Sufficient to say, God saw the spiritual malaise, materialism, secret sins, social injustices, and cultural Christianity with its legions of “Christians” who were no more regenerate than tree stumps. Maybe we were completely unaware that the American dream had blunted the apostolic urgency of a returning Christ of glory. The final prayer of the Bible, “Come, Lord Jesus,”(Rev. 22:20), had turned into “Come later Lord Jesus.” After all, there were houses to be bought and investments to grow and weddings to be had. We fell in love with those times. God didn’t.
Darkness of the same nature was at work in those days, whether your “days” were the nineties or eighties or seventies, etc. Even then, darkness strained against cultural boundaries, longing for release, wishing to express itself without judgment or censor of any kind. This is why sin delights in talk of non-judgment. That way it can run wild and unchallenged in society and even in the church.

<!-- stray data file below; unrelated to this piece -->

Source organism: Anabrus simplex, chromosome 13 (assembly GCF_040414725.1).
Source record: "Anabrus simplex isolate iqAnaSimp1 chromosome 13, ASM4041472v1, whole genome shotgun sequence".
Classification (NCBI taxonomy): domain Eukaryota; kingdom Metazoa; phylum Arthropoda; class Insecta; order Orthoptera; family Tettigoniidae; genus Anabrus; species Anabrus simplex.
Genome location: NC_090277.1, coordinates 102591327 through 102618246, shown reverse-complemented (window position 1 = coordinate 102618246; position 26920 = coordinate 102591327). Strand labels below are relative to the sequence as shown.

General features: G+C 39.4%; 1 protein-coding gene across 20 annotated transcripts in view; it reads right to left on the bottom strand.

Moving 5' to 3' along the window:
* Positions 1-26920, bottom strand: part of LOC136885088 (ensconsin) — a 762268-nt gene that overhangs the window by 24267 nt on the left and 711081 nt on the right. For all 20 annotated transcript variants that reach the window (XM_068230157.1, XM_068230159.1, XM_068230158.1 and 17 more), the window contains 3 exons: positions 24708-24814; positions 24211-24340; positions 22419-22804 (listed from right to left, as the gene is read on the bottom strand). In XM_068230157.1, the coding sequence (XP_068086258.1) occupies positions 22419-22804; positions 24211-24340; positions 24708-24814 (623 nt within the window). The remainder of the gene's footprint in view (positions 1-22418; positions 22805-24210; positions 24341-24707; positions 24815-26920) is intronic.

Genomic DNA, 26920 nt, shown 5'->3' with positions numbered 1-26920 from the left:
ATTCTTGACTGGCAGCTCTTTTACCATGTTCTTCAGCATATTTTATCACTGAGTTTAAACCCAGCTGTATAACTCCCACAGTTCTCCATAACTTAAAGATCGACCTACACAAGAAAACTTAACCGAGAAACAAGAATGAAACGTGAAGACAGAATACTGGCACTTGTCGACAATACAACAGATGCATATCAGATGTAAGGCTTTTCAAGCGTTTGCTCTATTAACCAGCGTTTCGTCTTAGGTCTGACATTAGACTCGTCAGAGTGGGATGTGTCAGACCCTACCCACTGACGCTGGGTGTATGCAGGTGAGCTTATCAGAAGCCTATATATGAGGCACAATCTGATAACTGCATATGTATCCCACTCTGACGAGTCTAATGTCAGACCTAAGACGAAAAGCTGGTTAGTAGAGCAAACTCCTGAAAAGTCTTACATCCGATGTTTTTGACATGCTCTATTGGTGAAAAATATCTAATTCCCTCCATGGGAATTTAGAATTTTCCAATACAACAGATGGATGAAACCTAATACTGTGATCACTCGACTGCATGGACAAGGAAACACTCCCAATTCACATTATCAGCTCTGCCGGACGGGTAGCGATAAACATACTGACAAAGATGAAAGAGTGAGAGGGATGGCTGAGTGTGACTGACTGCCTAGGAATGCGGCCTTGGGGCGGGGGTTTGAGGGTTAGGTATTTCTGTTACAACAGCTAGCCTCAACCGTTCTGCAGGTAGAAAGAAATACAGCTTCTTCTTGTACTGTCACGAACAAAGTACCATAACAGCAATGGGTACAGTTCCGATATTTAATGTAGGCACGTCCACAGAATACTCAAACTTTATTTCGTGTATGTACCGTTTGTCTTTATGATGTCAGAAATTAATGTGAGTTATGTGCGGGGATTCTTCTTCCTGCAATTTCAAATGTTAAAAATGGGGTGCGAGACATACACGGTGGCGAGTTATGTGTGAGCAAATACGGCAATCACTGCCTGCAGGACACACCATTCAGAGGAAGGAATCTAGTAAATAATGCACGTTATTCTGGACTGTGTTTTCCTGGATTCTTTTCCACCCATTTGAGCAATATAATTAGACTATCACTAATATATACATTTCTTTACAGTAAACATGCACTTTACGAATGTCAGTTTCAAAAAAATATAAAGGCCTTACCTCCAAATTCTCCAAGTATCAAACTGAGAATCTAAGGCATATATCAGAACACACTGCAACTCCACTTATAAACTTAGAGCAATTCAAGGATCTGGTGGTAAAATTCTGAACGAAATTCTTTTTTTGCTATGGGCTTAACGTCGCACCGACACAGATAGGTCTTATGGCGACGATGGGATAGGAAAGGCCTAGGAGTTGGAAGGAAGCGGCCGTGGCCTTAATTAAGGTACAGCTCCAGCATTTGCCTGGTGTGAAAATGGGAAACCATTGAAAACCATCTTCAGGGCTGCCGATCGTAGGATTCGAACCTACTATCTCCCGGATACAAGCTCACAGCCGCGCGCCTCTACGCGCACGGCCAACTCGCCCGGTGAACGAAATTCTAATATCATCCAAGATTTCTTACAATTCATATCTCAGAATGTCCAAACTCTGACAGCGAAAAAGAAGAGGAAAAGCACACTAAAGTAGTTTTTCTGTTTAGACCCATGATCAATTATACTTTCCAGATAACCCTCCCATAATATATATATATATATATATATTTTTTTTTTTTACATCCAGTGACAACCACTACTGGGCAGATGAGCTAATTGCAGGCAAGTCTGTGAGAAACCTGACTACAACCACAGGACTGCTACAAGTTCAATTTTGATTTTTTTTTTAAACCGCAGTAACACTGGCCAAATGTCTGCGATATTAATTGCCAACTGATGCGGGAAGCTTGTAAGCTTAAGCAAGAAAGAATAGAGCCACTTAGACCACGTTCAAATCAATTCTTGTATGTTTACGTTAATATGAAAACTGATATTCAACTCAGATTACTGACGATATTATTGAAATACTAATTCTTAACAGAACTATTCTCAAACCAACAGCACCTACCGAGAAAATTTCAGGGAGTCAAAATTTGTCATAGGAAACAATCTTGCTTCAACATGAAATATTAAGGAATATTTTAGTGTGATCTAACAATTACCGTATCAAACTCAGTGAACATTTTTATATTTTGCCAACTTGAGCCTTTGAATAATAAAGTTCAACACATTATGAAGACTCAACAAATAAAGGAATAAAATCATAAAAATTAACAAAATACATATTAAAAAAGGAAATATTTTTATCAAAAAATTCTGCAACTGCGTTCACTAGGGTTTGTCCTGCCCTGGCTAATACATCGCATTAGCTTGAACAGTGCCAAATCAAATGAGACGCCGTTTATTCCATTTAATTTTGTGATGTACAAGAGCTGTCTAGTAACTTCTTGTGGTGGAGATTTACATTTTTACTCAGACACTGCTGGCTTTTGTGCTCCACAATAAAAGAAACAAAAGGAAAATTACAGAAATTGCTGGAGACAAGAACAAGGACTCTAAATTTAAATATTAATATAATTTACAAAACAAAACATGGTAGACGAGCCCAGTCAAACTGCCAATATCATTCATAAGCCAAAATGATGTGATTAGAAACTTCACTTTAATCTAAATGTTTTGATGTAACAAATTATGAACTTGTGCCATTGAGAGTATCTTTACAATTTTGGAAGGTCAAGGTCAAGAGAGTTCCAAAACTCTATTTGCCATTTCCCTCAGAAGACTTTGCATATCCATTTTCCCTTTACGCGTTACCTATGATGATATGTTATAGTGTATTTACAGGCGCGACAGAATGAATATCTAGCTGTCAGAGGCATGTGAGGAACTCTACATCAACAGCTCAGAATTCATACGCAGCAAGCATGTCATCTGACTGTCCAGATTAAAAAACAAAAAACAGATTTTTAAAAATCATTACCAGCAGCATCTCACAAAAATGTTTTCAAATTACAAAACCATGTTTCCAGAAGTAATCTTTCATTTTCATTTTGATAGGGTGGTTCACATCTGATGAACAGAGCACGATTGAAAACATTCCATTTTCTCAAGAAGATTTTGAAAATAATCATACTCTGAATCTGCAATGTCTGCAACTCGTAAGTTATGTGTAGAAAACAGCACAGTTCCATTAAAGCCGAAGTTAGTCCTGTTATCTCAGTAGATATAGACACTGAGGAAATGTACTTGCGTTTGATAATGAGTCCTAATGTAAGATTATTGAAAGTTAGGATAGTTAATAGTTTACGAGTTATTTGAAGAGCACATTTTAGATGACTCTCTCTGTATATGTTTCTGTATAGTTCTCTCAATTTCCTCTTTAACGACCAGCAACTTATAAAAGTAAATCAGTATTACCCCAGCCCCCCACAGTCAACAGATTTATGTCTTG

The heart that celebrates evil today is the same heart that secretly practiced and celebrated it sixty years ago. Only God saw the full magnitude of it all.
In earlier times the Judeo-Christian ethic still exercised a certain imperfect influence as it echoed out from the Great Awakening, including over the non-Christian segment of society. Even that influence however, was like Swiss cheese, allowing some sins, but forbidding others.
But these days God has allowed our present culture to shift. Under the protection of political correctness and certain forms of legislation, sin and false faith have danced out into plain view, using as a cover a pastiche of badly applied Bible verses—“Judge not!”—and “Love!”
The only sin left, it seems, is that somehow someone out there might be offended.
Which brings us back to my friend’s question: What should we do?
I’m afraid our ideas are a lot different from God’s. Jesus told the disciples to pray for the coming of God’s kingdom (Matt. 6:10). The restoration of an ideal America doesn’t equal that hope.